Occupations: innovators | The British Newspaper Archive Blog


Occupations: innovators and inventions

In thinking about using newspapers to discover more about the vast array of occupations that have existed over the centuries — some of which still exist while others have been lost to annals of time (bunters, decretists, and gummers, to name a few)  — it’s inevitable to end up thinking about the innovators and inventors who have made headlines over the years.

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Lasting power

Some inventions have lasting power and others, sadly for their inventors, do not.

Motorcycle of the skies

What in hindsight likely surprises no one, this one-man helicopter is no more. We don’t see our neighbours nipping to the shops via a modernised motorcycle of the skies nor do we see it in modern military transportation equipment. But we’ll always have this photograph printed in The Sphere to remember it by.

Motorcycle of the skies
Motorcycle of the skies | The Sphere | 1 March 1952


Thermos flask advert
Thermos flask advert | Graphic | 26 December 1914

James Dewar‘s invention, on the other hand, enjoyed phenomenal success — a success that is still in force today. The newspapers are full of adverts for his thermos flask. Unfortunately for Dewar, he did not patent his invention and, as such, did not benefit monetarily from his invention.

James Dewar obituary
James Dewar’s obituary | Dundee Courier | 28 March 1923

Inventors who died by their own inventions

Not all inventions are a success and, even those that are, can lead to tragedy. Some of history’s enterprising inventors and innovators have met their ends due to their own creations or experiments.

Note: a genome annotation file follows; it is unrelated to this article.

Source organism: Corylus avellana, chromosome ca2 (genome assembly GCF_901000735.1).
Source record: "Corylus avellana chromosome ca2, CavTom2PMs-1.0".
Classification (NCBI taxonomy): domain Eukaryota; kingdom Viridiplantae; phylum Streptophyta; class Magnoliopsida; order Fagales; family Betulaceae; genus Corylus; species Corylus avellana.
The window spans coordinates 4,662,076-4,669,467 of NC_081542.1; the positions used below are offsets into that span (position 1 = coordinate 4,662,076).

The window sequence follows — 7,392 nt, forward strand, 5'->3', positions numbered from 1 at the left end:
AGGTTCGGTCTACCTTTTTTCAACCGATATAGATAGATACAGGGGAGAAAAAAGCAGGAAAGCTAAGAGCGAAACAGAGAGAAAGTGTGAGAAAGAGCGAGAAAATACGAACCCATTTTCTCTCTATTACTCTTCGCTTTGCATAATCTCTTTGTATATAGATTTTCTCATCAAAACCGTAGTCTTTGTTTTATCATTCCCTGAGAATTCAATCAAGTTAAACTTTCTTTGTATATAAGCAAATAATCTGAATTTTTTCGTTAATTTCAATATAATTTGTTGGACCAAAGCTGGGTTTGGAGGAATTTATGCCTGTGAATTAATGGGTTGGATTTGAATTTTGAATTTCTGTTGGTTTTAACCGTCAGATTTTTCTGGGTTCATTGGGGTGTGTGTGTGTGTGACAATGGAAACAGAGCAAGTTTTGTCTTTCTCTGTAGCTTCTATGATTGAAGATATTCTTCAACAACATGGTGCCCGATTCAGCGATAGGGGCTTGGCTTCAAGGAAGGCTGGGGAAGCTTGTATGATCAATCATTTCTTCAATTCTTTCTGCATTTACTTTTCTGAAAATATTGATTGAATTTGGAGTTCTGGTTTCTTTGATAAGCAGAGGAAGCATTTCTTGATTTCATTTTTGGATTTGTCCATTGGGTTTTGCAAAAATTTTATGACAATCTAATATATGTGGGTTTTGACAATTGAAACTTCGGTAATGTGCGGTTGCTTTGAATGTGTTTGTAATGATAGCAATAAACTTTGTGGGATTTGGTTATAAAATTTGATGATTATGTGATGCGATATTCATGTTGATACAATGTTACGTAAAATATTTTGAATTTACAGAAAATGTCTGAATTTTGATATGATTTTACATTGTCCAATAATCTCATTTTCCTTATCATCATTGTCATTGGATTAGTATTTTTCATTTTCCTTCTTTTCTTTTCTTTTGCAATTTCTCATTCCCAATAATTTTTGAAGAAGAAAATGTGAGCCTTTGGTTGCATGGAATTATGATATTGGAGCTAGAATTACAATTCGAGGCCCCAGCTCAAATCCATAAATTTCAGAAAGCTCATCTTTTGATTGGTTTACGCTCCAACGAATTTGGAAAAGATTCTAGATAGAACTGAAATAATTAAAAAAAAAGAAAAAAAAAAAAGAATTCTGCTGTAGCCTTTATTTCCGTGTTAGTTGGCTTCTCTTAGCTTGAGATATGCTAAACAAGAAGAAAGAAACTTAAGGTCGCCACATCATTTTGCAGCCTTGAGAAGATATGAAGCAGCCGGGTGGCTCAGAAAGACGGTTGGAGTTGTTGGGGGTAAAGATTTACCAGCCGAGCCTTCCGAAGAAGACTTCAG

Jean-François Pilâtre de Rozier

Balloon ascending
Montgolphier’s balloon ascending at Versailles 18 September 1783, carrying a sheep, a cock, and a duck | Britannia and Eve | 1 September 1936

Jean-François Pilâtre de Rozier was the first known fatality in an air crash. He, along with Pierre Romain, were attempting to cross the English Channel in one of his Rozière balloons when it crashed on 15 June 1785. Both de Rozier and his companion died in the crash, which was from a height of around 450 m (1,500 ft).

Ballooning's success
Ballooning’s success | Britannia and Eve | 1 September 1936
De Rozier flight
De Rozier balloon flight | Britannia and Eve | 1 September 1936

Otto Lilienthal

Otto Lilienthal (1848–1896), an engineer occupied with the creation of a flying machine, died shortly after he crashed one of his hang gliders.

Fatal flying machine accident
Otto’s fatal flying machine accident | Grantham Journal | 15 August 1896

Find more on Otto and his fatal flight

Alexander Bogdanov

Alexander Bogdanov (1873 – 1928) was a Russian physician and founder of the Institute for Hematology and Blood Transfusions who, in an effort to produce eternal youth by rejuvenation, researched and experimented with blood transfusion. In his experiments, he gave himself a blood transfusion from a student who was suffering from tuberculosis and malaria. Bogdanov died from the effects of that blood transfusion (his death may have been a matter of blood type incompatibility).

Alexander Bogdanov
Notice of Alexander Bogdanov’s death | Hartlepool Northern Daily Mail | 9 April 1928

Marie Curie

Marie Curie (1867–1934), co-discoverer of radium and polonium and inventor of the process of isolating radium, died of aplastic anemia — a result of exposure to the radiation from her research material. During these early days of work on radioactive elements, the catastrophic and lethal dangers of radiation were not fully known or understood.

Notice of Marie Curie's death
Marie Curie’s death notice | Hull Daily Mail | 4July 1934


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